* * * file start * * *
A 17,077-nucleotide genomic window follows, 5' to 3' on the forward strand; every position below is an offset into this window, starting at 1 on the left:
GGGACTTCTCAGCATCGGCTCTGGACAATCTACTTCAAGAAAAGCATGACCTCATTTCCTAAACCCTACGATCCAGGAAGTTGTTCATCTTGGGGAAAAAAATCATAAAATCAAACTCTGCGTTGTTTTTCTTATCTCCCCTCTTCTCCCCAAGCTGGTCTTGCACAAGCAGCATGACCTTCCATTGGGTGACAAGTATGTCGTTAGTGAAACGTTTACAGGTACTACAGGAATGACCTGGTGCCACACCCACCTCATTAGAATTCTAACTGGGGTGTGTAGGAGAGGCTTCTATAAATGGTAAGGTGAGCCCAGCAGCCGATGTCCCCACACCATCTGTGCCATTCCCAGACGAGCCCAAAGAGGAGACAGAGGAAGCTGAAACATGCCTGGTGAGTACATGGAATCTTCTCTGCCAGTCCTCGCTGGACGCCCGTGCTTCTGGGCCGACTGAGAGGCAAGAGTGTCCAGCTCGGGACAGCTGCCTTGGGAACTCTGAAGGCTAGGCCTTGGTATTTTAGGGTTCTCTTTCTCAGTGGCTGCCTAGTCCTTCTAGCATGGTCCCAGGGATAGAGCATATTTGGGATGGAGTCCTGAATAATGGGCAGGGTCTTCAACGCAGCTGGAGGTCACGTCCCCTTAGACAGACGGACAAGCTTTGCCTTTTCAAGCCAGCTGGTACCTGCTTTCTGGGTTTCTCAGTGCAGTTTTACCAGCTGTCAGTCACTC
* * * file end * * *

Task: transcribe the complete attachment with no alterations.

A 17,077-nucleotide genomic window follows, 5' to 3' on the forward strand; every position below is an offset into this window, starting at 1 on the left:
GGGACTTCTCAGCATCGGCTCTGGACAATCTACTTCAAGAAAAGCATGACCTCATTTCCTAAACCCTACGATCCAGGAAGTTGTTCATCTTGGGGAAAAAAATCATAAAATCAAACTCTGCGTTGTTTTTCTTATCTCCCCTCTTCTCCCCAAGCTGGTCTTGCACAAGCAGCATGACCTTCCATTGGGTGACAAGTATGTCGTTAGTGAAACGTTTACAGGTACTACAGGAATGACCTGGTGCCACACCCACCTCATTAGAATTCTAACTGGGGTGTGTAGGAGAGGCTTCTATAAATGGTAAGGTGAGCCCAGCAGCCGATGTCCCCACACCATCTGTGCCATTCCCAGACGAGCCCAAAGAGGAGACAGAGGAAGCTGAAACATGCCTGGTGAGTACATGGAATCTTCTCTGCCAGTCCTCGCTGGACGCCCGTGCTTCTGGGCCGACTGAGAGGCAAGAGTGTCCAGCTCGGGACAGCTGCCTTGGGAACTCTGAAGGCTAGGCCTTGGTATTTTAGGGTTCTCTTTCTCAGTGGCTGCCTAGTCCTTCTAGCATGGTCCCAGGGATAGAGCATATTTGGGATGGAGTCCTGAATAATGGGCAGGGTCTTCAACGCAGCTGGAGGTCACGTCCCCTTAGACAGACGGACAAGCTTTGCCTTTTCAAGCCAGCTGGTACCTGCTTTCTGGGTTTCTCAGTGCAGTTTTACCAGCTGTCAGTCACTC